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  • 6-8)2 The Deuteronomic history of the monarchy actually ascribes to the Judaean king Josiah (621 B.C.) the suppression of the high-places, and states that the local priests were brought to Jerusalem and received support, but did not minister at the altar (2 Kings xxiii.

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  • No ancient writer ascribes them to him, and he seldom, if ever, executed works in marble.

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  • Thus he ascribes eternity of existence to species under the form of the " Platonic ideas."

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  • We may note in this connexion that the system of Basilides ascribes the many battles and quarrels in the world to the privileged position given to his people by the God of the Jews.2 It is at this point that the idea of salvation is introduced into the system.

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  • The tradition of the earliest document J ascribes the worship of Yahweh to much earlier times, in fact to the dawn of human life.

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  • These traditions of migration and kinship are in themselves entirely credible, but the detailed accounts of the ancestors Abraham, Isaac and Jacob, as given in Genesis, are inherently doubtful as regards both the internal conditions, which the (late) chronological scheme ascribes to the first half of the second millennium B.C., and the general circumstances of the life of these strangers in a foreign land.

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  • At all events the first of a series of annalistic notices of the kings of Israel ascribes to Saul conquests over the surrounding peoples to an extent which implies that the district of Judah formed part of his kingdom (I Sam.

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  • Moreover, of the various accounts of the massacre of the princes of Judah, the Judaean ascribes it not to Jehu and the reforming party (2 Kings x.

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  • 171), ascribes the eventual settlement of the Greeks in Crete to a widespread desolation that had Minoan fallen on the central regions.

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  • they who were looked upon as servants to the king being then called ` Cavaliers,' and the other of the rabble contemned and despised under the name of ` Roundheads.'" Baxter ascribes the origin of the term to a remark made by Queen Henrietta Maria at the trial of Strafford; referring to Pym, she asked who the roundheaded man was.

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  • The Appendix ascribes to David a song of triumph and some exceedingly obscure " last words " (xxii.

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  • The author, writing from the landowner's point of view, ascribes the rise in rents and the rise in the price of corn' to the " emulation " of tenants in competing for holdings, a practice implying that the agriculture of the period was prosperous.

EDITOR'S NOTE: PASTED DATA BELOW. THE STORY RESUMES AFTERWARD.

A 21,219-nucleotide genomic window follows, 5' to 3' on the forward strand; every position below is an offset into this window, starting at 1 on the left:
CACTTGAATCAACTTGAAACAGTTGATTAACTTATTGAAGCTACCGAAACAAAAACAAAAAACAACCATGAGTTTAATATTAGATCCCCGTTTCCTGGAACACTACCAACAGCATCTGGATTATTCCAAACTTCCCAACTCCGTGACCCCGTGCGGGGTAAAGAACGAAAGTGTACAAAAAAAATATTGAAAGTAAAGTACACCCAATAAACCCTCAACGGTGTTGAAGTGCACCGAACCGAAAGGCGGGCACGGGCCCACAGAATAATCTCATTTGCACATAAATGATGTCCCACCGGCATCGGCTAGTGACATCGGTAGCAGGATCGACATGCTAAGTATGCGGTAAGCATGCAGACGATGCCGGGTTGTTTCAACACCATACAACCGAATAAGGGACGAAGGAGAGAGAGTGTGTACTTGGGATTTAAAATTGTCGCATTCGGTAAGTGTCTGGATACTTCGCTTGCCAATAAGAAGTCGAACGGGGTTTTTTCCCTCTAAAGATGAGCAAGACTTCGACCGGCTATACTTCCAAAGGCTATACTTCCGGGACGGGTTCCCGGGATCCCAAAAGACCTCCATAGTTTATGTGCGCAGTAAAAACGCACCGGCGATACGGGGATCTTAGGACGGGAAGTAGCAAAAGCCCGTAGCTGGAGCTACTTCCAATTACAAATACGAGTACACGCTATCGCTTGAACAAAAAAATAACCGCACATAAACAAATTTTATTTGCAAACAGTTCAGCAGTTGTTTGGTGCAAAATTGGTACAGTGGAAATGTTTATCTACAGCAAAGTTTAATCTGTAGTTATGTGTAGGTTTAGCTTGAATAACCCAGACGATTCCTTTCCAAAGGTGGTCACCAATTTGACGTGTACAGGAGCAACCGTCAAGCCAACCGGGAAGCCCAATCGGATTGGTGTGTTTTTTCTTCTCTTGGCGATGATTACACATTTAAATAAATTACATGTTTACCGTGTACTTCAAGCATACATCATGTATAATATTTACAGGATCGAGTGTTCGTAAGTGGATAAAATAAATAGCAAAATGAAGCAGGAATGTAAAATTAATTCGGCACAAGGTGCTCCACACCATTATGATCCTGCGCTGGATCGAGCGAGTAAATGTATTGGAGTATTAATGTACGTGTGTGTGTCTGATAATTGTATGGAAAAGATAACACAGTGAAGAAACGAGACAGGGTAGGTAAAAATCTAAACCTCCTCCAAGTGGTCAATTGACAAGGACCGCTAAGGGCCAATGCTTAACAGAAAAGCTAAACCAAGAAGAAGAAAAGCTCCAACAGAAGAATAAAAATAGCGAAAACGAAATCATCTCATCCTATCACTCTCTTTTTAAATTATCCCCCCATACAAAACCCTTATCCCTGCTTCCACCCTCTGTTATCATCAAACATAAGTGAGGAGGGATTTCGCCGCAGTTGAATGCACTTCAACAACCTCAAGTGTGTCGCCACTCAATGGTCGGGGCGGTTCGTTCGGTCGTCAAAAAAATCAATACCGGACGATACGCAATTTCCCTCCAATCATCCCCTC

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  • 2376) ascribes to Meletius to the dogmatic opposition of the deposed bishop to his successor.

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  • Miller (1886), who ascribes it to Castorius, A.D.

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  • Photius ascribes their composition to Leucius Charinus therefore to the 2nd century, but Lipsius assigns it to the early decades of the 3rd.

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  • (The root jabara is also met with in the word algebrista, which means a " bone-setter," and is still in common use in Spain.) The same derivation is given by Lucas Paciolus (Luca Pacioli), who reproduces the phrase in the transliterated form alghebra e almucabala, and ascribes the invention of the art to the Arabians.

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  • Talbot ascribes the appearance to diffraction; and he recommends the use of a telescope.

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  • 16), or, since the Chronicler ascribes to David the initiation of the Temple music, " in the oldest traditional mode."

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  • Among the Greeks and Romans various speculations as to the cause of the how were indulged in; Aristotle, in his Meteors, erroneously ascribes it to the reflection of the sun's rays by the rain; Seneca adopted the same view.

    0
    0
  • Veritable helmets of metal, such as Herodotus ascribes to Assyrians and Chalybians (vii.

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    0
  • China, and in what is now Tongking and northern Annam, are regarded by the Annamese as their ancestors, and tradition ascribes to their first rulers descent from the Chinese imperial family.

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  • to Constance, Lady Despenser, in September 1403, but it was shortly afterwards taken by Owen Glyndwr, to whose mining operations tradition ascribes the leaning position of a large IV.